The Western States 100 is one of the most famous and most prestigious ultra events in the world. Taking place on an annual basis in California, the race is seen by many in the world of ultra and trail racing as the biggest event of the year.
Several look towards the race in a similar way that road runners target Boston. In a sense, it’s viewed as the ultra championships though it has not been given that label formally.
Those who are unable to enter into and run the course will soon be able to get a sense of it virtually. Coming available, is 360-degree video of the course which will give runners insight as to what it’s like. That means that those considering the event can get a glimpse of some of the terrain and the route from afar.
To capture that footage, trail runners took the Google street view “Trekker” backpack along the course. Where Google street view takes footage of residential and well-traveled roads, the Trekker is for more out of bounds areas. Recently released is the video below which details how the runners approach this project.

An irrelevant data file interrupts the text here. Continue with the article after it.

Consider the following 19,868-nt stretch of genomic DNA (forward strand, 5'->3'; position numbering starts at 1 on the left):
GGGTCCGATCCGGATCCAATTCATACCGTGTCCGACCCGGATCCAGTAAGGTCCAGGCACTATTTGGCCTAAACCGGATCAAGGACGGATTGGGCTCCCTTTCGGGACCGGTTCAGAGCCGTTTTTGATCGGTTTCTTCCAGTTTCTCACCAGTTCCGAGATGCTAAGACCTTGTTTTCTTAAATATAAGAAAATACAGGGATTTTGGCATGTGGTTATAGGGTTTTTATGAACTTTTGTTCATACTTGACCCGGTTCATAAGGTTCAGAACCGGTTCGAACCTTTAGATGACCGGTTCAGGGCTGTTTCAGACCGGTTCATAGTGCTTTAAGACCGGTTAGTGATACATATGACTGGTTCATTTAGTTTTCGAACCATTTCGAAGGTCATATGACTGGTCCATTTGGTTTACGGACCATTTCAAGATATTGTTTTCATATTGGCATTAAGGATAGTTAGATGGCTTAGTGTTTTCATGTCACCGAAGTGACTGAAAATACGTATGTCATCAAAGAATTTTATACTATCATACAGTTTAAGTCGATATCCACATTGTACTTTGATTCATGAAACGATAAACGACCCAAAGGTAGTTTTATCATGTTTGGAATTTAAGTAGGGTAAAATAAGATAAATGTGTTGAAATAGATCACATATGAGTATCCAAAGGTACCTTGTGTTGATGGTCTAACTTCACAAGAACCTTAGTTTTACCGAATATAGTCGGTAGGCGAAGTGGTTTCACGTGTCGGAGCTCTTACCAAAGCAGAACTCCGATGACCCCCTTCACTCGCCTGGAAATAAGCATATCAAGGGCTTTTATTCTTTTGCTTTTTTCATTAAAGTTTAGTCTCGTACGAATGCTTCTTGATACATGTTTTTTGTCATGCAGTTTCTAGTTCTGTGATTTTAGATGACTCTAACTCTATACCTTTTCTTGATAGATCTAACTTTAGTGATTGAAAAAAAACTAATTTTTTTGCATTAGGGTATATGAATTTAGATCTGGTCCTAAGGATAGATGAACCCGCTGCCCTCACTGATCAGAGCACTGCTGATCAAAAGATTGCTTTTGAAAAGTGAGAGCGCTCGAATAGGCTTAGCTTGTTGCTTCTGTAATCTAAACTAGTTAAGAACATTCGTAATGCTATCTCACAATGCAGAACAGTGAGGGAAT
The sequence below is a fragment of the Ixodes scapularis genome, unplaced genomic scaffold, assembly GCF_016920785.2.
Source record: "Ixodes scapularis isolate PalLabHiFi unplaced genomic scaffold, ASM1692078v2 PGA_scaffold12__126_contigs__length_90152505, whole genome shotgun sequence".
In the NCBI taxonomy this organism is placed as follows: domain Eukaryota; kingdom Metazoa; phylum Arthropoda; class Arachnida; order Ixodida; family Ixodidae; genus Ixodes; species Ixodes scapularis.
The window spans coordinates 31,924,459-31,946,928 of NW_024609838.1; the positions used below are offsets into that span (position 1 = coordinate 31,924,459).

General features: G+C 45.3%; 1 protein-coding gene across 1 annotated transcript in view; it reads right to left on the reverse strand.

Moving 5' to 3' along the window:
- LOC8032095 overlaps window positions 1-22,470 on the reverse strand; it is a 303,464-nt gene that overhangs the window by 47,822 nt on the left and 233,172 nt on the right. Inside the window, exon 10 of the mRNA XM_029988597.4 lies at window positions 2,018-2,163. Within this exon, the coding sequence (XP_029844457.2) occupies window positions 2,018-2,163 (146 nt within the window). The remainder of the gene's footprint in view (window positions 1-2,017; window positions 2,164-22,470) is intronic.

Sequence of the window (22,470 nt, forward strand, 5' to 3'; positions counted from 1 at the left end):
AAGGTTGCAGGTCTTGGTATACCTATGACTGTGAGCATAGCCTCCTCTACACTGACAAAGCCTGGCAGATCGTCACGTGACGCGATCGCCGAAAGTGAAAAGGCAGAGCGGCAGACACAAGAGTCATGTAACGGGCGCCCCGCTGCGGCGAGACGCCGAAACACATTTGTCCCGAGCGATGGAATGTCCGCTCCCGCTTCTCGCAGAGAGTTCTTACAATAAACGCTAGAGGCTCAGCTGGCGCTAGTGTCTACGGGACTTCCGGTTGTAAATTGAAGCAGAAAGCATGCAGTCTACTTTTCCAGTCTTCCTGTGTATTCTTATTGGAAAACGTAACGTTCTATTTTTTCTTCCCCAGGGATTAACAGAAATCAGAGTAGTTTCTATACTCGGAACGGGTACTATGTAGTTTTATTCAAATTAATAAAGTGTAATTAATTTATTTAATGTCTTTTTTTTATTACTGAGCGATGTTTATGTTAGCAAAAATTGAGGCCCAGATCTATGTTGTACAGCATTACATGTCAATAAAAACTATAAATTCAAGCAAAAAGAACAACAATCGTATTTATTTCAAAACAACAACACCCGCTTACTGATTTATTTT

This has been in the works for a little while. Earlier this spring, it was announced that teams of runners would be taking cameras along the course to film it.
There has been a lot of curiosity about this race and the 360-degree shots wouldn’t be the first time that runners have seen video of the route. In the video (above) 25-time finisher Tim Twietmeyer is featured explaining why he loves to race this iconic ultra event. “When I’m out there racing, it’s the mountain and me in harmony trying to get to the finish line and beat the clock,” he says. “The terrain will tell you what you should be doing if you just pay attention and listen.” As well, runners can appreciate views of twisting trails, steep drop-offs and mountain scenery– in case they weren’t already tempted to check it out.
An early summer event, the 2016 running of Western States happened over the weekend with the winner being the youngest so far to take the title in the 100-mile competition. Andrew Miller, 20, placed first after the initial first-place runner made an error on the course. See the recap here.
Canadian trail runner of the moment, Alissa St Laurent, 31, came in fifth place overall. St Laurent has been dominating trail races lately and became the first woman to flat out win the Canadian Death Race last year.